Med school is on the minds of many. Mine included.
If I think about it, I can come up with the following reasons right off the bat:
- Personally, morally, and emotionally rewarding. There are very few jobs that offer the same level of “feel-good factor” as a doctor helping a patient regain health. Sure Steve Jobs can make the sexiest computers in the world, but he is helping the affluent get more gadgets. Perhaps working in social services that aim at helping the populations in need – such as alleviating children stricken with poverty and disease – would have the similar “feel-good factor” to helping patients regain joy of health.
- Stable income. Docs aren’t the richest people around, but they do well.
- Family expectation. Many of us grow up under the constant influence of our families who view raising children to be docs to be the ultimate achievement. When the people dearest to you all think that way, it’s quite impossible to put it off completely.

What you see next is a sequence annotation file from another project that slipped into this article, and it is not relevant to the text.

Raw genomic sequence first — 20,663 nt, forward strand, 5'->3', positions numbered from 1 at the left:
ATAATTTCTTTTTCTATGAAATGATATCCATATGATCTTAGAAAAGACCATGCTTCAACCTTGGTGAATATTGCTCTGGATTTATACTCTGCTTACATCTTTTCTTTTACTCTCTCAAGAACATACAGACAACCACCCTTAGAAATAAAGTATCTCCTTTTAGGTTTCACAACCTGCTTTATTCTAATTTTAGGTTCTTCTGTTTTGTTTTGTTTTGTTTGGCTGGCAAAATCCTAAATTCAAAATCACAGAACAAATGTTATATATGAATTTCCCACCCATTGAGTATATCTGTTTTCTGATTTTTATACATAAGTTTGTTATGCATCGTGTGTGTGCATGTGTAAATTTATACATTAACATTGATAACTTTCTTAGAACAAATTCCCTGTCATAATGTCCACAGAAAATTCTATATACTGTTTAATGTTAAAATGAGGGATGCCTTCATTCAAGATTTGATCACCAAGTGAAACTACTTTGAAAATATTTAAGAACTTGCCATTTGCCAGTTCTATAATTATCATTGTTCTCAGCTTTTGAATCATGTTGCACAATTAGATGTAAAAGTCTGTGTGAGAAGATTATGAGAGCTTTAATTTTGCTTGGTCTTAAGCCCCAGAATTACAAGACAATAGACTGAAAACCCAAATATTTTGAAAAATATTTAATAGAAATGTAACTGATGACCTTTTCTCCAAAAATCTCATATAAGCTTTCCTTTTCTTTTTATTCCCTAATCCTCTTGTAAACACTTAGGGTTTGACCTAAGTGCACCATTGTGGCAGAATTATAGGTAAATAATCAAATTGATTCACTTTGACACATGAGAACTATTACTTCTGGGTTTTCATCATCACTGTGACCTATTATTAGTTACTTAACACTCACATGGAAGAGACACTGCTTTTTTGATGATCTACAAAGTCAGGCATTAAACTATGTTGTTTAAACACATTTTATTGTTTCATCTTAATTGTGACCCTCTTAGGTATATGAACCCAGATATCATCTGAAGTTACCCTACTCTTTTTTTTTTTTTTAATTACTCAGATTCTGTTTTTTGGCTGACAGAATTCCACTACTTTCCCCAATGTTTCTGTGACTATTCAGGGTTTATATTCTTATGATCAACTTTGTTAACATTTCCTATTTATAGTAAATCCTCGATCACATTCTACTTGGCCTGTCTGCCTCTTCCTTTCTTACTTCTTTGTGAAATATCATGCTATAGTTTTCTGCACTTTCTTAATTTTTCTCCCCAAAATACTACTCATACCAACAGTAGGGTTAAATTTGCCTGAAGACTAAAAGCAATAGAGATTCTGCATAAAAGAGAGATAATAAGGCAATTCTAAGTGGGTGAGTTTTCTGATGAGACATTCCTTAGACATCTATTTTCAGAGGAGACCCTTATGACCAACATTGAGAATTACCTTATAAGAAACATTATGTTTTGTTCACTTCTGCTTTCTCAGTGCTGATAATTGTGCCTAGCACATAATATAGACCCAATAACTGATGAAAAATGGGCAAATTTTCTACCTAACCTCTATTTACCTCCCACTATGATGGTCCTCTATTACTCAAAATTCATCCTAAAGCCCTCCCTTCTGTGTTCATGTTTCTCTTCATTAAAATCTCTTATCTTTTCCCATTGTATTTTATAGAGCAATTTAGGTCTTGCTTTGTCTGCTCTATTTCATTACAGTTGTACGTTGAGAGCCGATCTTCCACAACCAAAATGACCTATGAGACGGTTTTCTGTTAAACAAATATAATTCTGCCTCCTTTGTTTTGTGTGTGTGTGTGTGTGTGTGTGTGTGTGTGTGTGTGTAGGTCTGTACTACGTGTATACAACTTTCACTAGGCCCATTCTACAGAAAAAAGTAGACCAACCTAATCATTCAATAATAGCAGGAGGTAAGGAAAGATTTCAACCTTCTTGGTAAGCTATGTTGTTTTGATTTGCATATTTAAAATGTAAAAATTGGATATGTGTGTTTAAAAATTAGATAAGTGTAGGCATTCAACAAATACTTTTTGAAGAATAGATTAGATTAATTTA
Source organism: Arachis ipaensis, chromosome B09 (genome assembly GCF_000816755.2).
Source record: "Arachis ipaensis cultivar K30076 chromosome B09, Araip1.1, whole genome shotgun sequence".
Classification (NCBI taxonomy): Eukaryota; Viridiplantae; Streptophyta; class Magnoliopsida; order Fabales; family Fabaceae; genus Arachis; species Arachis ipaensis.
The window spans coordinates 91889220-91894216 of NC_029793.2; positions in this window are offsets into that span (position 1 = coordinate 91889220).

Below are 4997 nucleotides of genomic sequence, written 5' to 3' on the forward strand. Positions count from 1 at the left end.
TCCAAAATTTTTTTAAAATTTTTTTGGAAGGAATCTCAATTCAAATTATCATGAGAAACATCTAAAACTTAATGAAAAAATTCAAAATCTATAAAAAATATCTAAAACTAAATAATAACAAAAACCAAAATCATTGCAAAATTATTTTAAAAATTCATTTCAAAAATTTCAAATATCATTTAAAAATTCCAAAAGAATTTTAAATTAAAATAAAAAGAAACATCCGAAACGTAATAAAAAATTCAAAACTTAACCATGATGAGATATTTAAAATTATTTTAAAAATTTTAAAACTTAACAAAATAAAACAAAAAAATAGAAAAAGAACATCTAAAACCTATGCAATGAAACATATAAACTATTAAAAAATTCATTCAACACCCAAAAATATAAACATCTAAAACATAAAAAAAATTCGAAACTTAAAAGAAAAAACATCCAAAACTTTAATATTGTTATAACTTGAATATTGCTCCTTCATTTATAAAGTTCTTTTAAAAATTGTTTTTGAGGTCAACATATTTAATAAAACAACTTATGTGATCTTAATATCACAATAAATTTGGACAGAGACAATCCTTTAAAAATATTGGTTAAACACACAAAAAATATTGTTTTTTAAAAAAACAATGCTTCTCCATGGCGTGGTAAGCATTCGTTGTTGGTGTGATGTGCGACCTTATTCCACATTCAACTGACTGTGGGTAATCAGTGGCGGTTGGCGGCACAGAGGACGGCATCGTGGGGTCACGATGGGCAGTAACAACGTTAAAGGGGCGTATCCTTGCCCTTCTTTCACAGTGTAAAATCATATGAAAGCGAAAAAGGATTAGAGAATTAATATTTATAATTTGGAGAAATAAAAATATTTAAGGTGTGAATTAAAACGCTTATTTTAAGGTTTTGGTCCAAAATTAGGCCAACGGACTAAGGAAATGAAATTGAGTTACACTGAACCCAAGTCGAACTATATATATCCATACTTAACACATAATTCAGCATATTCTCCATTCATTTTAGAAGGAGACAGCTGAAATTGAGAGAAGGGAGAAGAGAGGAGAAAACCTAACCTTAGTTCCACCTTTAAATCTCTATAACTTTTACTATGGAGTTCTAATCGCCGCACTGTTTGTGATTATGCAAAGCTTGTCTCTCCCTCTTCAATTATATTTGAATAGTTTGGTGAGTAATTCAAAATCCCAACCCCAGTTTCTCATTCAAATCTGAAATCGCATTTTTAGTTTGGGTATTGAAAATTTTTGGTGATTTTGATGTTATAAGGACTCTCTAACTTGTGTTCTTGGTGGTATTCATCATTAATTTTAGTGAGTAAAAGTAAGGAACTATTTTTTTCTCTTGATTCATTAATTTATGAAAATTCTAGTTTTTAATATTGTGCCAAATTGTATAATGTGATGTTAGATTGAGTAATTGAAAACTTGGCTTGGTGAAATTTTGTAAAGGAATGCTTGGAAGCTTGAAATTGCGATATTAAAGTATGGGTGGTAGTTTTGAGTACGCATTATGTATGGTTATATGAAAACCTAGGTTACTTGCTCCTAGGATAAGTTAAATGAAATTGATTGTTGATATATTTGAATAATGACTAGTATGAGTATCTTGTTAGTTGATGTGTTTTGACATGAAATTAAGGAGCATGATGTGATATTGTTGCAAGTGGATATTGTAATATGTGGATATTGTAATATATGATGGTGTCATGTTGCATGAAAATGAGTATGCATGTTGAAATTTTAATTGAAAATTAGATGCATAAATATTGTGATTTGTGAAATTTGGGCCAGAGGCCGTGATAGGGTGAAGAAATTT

- Social status. It’s not some non-sense pride; it’s very much a real thing: how good do you feel doing what you do? How good do you feel when you tell people what you do? I think feeling good is important for most people.
Why is med school just “on my mind”, and not “all I can see”? Here are some reasons right off the bat again (meaning this post is much open to discussion and expansion):
- Crazy hours. I have lots of wild ideas that I’d love to pursue, and if my job occupies me 7 days a week, then bye-bye my ideas.
- Idealist bubble burst. Perhaps I fear the vision of coming out of med school for all the feel-good factor in the world, and realize I’m just becoming a soldier of a corporation built on exploiting the suffering.
- Somehow being a doc seems less colorful and intellectually exciting than being, say, a Google engineer working on world-domination. Being a doc requires doing the same things over and over, to build up the experience, expertise, and efficiency. Being an innovator requires constant learning, new ideas, and breaking new grounds.